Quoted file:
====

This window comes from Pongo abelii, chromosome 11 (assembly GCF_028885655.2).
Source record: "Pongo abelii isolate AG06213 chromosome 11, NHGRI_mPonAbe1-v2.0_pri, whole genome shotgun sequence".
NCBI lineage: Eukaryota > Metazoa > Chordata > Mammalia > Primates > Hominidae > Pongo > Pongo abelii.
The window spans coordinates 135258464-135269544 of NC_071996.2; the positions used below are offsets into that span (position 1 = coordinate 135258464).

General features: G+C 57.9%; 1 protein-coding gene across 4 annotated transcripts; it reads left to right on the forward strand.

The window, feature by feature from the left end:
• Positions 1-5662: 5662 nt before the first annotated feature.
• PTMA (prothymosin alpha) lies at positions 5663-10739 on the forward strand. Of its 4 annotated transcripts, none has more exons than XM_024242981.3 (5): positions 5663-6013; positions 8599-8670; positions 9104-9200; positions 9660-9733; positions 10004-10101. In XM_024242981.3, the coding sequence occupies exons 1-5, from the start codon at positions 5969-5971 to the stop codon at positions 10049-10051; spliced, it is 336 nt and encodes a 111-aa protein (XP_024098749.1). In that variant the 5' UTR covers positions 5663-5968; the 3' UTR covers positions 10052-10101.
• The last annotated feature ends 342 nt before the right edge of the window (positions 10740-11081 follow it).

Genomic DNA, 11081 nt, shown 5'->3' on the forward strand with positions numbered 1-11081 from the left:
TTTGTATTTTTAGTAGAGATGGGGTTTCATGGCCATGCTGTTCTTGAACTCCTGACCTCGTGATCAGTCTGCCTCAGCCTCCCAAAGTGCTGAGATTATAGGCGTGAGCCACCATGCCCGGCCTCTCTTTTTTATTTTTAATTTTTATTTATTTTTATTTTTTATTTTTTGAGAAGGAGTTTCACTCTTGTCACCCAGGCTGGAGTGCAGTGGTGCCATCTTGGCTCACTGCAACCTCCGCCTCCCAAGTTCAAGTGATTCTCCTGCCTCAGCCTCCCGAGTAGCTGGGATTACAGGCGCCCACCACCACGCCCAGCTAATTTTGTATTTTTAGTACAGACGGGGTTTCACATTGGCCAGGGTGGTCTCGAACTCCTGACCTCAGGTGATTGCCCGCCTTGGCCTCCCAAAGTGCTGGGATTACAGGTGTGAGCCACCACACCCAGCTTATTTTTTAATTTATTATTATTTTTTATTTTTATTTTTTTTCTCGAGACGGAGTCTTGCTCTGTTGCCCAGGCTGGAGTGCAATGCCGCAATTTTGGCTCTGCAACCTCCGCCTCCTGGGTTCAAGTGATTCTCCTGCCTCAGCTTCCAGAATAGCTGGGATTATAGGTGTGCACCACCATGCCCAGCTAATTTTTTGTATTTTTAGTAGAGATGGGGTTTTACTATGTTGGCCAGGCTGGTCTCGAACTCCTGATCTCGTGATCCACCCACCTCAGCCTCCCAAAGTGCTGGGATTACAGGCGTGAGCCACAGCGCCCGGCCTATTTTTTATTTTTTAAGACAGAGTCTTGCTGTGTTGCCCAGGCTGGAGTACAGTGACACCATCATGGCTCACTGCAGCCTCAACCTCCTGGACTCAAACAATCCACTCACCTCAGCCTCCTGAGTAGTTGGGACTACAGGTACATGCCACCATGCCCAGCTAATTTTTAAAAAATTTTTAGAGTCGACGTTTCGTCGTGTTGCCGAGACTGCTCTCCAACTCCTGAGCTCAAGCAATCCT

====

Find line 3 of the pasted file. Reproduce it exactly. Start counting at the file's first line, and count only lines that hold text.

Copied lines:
NCBI lineage: Eukaryota > Metazoa > Chordata > Mammalia > Primates > Hominidae > Pongo > Pongo abelii.